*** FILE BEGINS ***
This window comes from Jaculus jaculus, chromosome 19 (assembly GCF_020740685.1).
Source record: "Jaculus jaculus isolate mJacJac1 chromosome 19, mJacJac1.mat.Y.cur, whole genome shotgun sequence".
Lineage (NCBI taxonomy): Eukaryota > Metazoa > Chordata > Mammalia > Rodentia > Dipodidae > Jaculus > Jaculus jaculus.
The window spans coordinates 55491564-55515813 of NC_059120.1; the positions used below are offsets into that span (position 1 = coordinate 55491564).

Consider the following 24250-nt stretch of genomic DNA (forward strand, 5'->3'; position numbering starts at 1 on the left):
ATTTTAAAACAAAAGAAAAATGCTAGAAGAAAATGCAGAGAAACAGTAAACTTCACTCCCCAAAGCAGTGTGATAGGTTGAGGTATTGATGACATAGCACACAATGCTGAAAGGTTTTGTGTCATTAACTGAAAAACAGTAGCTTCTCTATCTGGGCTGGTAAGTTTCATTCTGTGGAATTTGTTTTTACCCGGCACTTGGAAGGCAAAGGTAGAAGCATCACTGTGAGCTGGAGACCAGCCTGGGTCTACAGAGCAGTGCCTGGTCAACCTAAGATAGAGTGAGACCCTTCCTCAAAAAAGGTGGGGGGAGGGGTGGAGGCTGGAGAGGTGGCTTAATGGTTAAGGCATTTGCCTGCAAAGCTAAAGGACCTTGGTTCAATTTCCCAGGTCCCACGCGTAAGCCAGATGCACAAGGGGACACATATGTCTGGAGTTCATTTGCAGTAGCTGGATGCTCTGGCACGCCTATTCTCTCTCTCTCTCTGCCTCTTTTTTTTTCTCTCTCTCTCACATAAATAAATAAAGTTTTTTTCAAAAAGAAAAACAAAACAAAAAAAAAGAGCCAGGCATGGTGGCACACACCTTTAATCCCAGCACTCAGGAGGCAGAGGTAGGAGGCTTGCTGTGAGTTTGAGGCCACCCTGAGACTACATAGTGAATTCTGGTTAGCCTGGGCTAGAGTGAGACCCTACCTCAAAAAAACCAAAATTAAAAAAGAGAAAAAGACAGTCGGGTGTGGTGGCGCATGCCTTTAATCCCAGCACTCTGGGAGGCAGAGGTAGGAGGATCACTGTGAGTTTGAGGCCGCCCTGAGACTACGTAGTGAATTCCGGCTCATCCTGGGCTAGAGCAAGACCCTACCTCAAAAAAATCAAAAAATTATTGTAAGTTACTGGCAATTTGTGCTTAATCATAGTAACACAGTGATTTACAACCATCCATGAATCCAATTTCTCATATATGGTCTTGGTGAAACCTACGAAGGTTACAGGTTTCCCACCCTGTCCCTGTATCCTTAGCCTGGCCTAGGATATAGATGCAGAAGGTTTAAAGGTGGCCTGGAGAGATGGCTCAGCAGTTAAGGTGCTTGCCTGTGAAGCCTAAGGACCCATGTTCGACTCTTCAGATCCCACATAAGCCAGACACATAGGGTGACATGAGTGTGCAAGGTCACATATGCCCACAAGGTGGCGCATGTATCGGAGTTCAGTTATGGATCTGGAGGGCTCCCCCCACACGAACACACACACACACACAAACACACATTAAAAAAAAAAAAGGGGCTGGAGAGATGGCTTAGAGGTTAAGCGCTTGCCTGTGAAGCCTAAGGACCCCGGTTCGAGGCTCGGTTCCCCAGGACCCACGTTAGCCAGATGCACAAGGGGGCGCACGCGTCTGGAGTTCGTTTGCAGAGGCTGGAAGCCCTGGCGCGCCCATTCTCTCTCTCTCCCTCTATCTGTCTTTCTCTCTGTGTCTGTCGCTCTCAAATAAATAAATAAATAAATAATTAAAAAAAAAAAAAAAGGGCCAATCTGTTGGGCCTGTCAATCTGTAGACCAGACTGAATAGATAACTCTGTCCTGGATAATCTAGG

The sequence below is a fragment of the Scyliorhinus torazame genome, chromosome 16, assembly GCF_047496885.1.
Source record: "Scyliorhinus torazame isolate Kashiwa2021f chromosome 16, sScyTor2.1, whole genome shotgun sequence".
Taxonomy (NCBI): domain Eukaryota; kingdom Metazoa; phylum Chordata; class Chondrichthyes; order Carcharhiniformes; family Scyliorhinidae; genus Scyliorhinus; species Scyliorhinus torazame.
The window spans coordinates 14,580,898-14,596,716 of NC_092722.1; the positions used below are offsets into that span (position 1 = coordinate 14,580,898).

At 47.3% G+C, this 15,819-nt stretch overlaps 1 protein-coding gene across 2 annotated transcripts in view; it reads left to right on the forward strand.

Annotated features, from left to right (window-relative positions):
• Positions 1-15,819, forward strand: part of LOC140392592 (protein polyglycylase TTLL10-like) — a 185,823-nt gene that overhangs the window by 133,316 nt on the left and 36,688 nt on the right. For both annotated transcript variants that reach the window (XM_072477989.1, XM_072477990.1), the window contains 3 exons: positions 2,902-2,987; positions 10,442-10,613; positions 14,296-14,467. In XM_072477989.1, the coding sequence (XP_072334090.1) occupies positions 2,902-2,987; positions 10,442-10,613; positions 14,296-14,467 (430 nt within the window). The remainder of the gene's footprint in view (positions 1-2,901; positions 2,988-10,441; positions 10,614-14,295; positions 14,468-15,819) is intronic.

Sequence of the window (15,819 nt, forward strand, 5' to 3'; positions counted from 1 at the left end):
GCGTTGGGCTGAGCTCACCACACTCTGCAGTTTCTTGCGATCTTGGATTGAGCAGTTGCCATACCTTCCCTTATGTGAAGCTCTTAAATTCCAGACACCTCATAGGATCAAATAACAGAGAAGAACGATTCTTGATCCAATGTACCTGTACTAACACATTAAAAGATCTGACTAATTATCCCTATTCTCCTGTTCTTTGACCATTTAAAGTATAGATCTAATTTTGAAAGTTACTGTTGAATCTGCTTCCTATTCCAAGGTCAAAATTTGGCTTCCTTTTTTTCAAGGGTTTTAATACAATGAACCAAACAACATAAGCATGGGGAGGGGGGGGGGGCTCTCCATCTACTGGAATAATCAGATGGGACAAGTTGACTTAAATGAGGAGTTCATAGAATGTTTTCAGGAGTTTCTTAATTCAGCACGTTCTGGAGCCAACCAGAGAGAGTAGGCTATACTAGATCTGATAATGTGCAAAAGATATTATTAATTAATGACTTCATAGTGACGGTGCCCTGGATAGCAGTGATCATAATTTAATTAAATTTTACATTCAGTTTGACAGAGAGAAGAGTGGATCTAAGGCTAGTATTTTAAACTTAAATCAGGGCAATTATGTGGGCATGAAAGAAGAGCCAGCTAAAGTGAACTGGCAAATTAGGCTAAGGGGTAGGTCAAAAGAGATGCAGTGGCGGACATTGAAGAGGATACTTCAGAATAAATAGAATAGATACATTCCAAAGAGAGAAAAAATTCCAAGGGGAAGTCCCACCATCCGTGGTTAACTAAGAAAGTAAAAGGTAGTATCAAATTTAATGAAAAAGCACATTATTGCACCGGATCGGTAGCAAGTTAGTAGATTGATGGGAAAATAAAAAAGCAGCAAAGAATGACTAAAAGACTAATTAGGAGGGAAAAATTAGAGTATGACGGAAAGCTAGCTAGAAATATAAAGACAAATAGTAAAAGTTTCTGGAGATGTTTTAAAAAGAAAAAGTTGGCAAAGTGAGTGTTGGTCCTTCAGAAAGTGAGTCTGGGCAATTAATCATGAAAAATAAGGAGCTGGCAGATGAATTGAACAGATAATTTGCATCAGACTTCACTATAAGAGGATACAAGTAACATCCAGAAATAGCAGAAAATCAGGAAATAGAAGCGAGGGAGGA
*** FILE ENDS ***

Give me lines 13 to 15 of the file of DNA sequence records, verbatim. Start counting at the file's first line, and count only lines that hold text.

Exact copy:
• Positions 1-15,819, forward strand: part of LOC140392592 (protein polyglycylase TTLL10-like) — a 185,823-nt gene that overhangs the window by 133,316 nt on the left and 36,688 nt on the right. For both annotated transcript variants that reach the window (XM_072477989.1, XM_072477990.1), the window contains 3 exons: positions 2,902-2,987; positions 10,442-10,613; positions 14,296-14,467. In XM_072477989.1, the coding sequence (XP_072334090.1) occupies positions 2,902-2,987; positions 10,442-10,613; positions 14,296-14,467 (430 nt within the window). The remainder of the gene's footprint in view (positions 1-2,901; positions 2,988-10,441; positions 10,614-14,295; positions 14,468-15,819) is intronic.

Sequence of the window (15,819 nt, forward strand, 5' to 3'; positions counted from 1 at the left end):
GCGTTGGGCTGAGCTCACCACACTCTGCAGTTTCTTGCGATCTTGGATTGAGCAGTTGCCATACCTTCCCTTATGTGAAGCTCTTAAATTCCAGACACCTCATAGGATCAAATAACAGAGAAGAACGATTCTTGATCCAATGTACCTGTACTAACACATTAAAAGATCTGACTAATTATCCCTATTCTCCTGTTCTTTGACCATTTAAAGTATAGATCTAATTTTGAAAGTTACTGTTGAATCTGCTTCCTATTCCAAGGTCAAAATTTGGCTTCCTTTTTTTCAAGGGTTTTAATACAATGAACCAAACAACATAAGCATGGGGAGGGGGGGGGGGCTCTCCATCTACTGGAATAATCAGATGGGACAAGTTGACTTAAATGAGGAGTTCATAGAATGTTTTCAGGAGTTTCTTAATTCAGCACGTTCTGGAGCCAACCAGAGAGAGTAGGCTATACTAGATCTGATAATGTGCAAAAGATATTATTAATTAATGACTTCATAGTGACGGTGCCCTGGATAGCAGTGATCATAATTTAATTAAATTTTACATTCAGTTTGACAGAGAGAAGAGTGGATCTAAGGCTAGTATTTTAAACTTAAATCAGGGCAATTATGTGGGCATGAAAGAAGAGCCAGCTAAAGTGAACTGGCAAATTAGGCTAAGGGGTAGGTCAAAAGAGATGCAGTGGCGGACATTGAAGAGGATACTTCAGAATAAATAGAATAGATACATTCCAAAGAGAGAAAAAATTCCAAGGGGAAGTCCCACCATCCGTGGTTAACTAAGAAAGTAAAAGGTAGTATCAAATTTAATGAAAAAGCACATTATTGCACCGGATCGGTAGCAAGTTAGTAGATTGATGGGAAAATAAAAAAGCAGCAAAGAATGACTAAAAGACTAATTAGGAGGGAAAAATTAGAGTATGACGGAAAGCTAGCTAGAAATATAAAGACAAATAGTAAAAGTTTCTGGAGATGTTTTAAAAAGAAAAAGTTGGCAAAGTGAGTGTTGGTCCTTCAGAAAGTGAGTCTGGGCAATTAATCATGAAAAATAAGGAGCTGGCAGATGAATTGAACAGATAATTTGCATCAGACTTCACTATAAGAGGATACAAGTAACATCCAGAAATAGCAGAAAATCAGGAAATAGAAGCGAGGGAGGA